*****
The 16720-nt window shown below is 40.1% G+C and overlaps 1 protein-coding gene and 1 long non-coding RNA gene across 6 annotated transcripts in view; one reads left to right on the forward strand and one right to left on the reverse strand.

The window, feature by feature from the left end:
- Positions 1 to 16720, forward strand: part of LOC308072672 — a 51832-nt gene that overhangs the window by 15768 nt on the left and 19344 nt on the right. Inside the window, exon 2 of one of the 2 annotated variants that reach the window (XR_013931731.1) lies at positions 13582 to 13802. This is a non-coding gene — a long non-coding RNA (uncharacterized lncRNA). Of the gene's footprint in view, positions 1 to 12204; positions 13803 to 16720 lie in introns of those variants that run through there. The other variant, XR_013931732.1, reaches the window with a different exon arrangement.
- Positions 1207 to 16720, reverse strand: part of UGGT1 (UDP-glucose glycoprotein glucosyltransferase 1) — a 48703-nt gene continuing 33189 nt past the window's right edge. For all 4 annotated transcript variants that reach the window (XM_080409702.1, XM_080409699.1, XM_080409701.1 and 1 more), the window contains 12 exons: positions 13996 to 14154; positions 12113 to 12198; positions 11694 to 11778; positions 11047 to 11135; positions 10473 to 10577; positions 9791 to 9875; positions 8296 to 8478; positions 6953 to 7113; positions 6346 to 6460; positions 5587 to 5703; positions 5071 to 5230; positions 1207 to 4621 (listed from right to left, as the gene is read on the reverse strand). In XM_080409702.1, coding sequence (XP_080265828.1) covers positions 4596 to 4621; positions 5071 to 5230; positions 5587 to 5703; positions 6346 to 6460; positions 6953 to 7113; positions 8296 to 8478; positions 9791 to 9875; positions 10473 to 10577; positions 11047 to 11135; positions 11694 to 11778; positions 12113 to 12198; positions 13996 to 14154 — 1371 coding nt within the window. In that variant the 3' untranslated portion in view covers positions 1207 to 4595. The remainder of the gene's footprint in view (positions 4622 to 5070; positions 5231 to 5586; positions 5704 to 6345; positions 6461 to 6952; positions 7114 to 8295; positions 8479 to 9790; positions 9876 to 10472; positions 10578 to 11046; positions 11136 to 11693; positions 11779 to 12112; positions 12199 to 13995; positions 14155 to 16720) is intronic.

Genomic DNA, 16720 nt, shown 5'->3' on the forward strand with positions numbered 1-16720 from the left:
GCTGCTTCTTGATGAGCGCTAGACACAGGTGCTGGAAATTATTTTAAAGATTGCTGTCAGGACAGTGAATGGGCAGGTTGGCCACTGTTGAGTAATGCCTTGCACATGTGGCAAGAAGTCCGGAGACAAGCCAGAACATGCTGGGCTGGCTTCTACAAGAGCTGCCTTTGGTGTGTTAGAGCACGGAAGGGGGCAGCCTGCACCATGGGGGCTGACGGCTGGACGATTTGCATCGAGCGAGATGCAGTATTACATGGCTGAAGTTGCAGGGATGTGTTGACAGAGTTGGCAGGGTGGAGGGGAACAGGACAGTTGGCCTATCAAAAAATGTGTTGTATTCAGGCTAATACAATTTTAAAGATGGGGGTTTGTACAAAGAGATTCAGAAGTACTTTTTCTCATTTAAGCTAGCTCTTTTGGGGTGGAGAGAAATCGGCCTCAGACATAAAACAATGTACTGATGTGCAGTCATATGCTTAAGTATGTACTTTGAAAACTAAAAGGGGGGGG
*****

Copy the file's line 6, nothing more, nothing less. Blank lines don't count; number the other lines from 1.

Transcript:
GCTGCTTCTTGATGAGCGCTAGACACAGGTGCTGGAAATTATTTTAAAGATTGCTGTCAGGACAGTGAATGGGCAGGTTGGCCACTGTTGAGTAATGCCTTGCACATGTGGCAAGAAGTCCGGAGACAAGCCAGAACATGCTGGGCTGGCTTCTACAAGAGCTGCCTTTGGTGTGTTAGAGCACGGAAGGGGGCAGCCTGCACCATGGGGGCTGACGGCTGGACGATTTGCATCGAGCGAGATGCAGTATTACATGGCTGAAGTTGCAGGGATGTGTTGACAGAGTTGGCAGGGTGGAGGGGAACAGGACAGTTGGCCTATCAAAAAATGTGTTGTATTCAGGCTAATACAATTTTAAAGATGGGGGTTTGTACAAAGAGATTCAGAAGTACTTTTTCTCATTTAAGCTAGCTCTTTTGGGGTGGAGAGAAATCGGCCTCAGACATAAAACAATGTACTGATGTGCAGTCATATGCTTAAGTATGTACTTTGAAAACTAAAAGGGGGGGG